Dr. Boahen's research interests include mixed-mode multichip VLSI models of biological sensory and perceptual systems, their epigenetic development, and asynchronous digital communication for reconfigurable connectivity.
Dr. Boahen is using silicon integrated circuits to understand the way neurons compute, linking the seemingly disparate fields of electronics and computer science with neurobiology and medicine. His numerous contributions to the field of neuromorphic engineering include a silicon retina that could be used to give the blind sight and a silicon chip that emulates the way the juvenile brain wires itself up.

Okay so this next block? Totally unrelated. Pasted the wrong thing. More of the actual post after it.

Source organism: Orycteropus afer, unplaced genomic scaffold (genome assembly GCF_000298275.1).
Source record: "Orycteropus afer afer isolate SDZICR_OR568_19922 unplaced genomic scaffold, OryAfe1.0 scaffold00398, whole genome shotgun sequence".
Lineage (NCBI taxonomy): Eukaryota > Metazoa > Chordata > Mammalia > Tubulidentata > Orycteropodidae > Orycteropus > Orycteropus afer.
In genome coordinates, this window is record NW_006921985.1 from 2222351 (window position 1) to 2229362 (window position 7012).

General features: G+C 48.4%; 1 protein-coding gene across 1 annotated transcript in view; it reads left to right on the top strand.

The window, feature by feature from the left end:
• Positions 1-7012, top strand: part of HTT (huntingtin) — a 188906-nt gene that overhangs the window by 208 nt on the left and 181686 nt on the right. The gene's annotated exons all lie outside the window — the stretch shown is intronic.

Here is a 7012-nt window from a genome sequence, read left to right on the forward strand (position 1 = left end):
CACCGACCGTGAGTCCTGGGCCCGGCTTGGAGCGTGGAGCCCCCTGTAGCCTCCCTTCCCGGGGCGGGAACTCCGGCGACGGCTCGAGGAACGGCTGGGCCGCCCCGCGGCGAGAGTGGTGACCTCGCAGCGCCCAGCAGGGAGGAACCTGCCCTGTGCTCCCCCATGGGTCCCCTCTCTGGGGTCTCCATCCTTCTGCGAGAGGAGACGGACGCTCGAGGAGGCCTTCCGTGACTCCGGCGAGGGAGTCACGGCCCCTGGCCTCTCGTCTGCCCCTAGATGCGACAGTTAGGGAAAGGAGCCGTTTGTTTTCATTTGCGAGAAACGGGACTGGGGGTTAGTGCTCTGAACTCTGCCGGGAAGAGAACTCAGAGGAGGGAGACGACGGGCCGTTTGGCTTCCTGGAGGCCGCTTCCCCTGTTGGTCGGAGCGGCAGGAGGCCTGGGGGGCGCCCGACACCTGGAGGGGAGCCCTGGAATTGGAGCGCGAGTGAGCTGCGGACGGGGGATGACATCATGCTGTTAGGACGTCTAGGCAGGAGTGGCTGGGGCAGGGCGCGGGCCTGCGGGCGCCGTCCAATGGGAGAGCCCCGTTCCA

The Boahen lab is bridging the experiment–computation gap by building a computer that works like the brain - one that can serve as a tool to investigate brain function - feeding back and contributing to a fundamental, biological understanding of how the brain works. Technological developments in electrical engineering and computer science increasingly further the process of discovery in a variety of scientific fields, notably in the life sciences. Advanced technologies provide new tools to deepen the study of current problems in biology and neuroscience, but importantly can also enable a reformulation of the very approach taken towards answering these questions. Their research at the intersection of neurobiology and electrical engineering takes this technology-driven approach to scientific investigation by using existing knowledge of brain function to design an affordable supercomputer.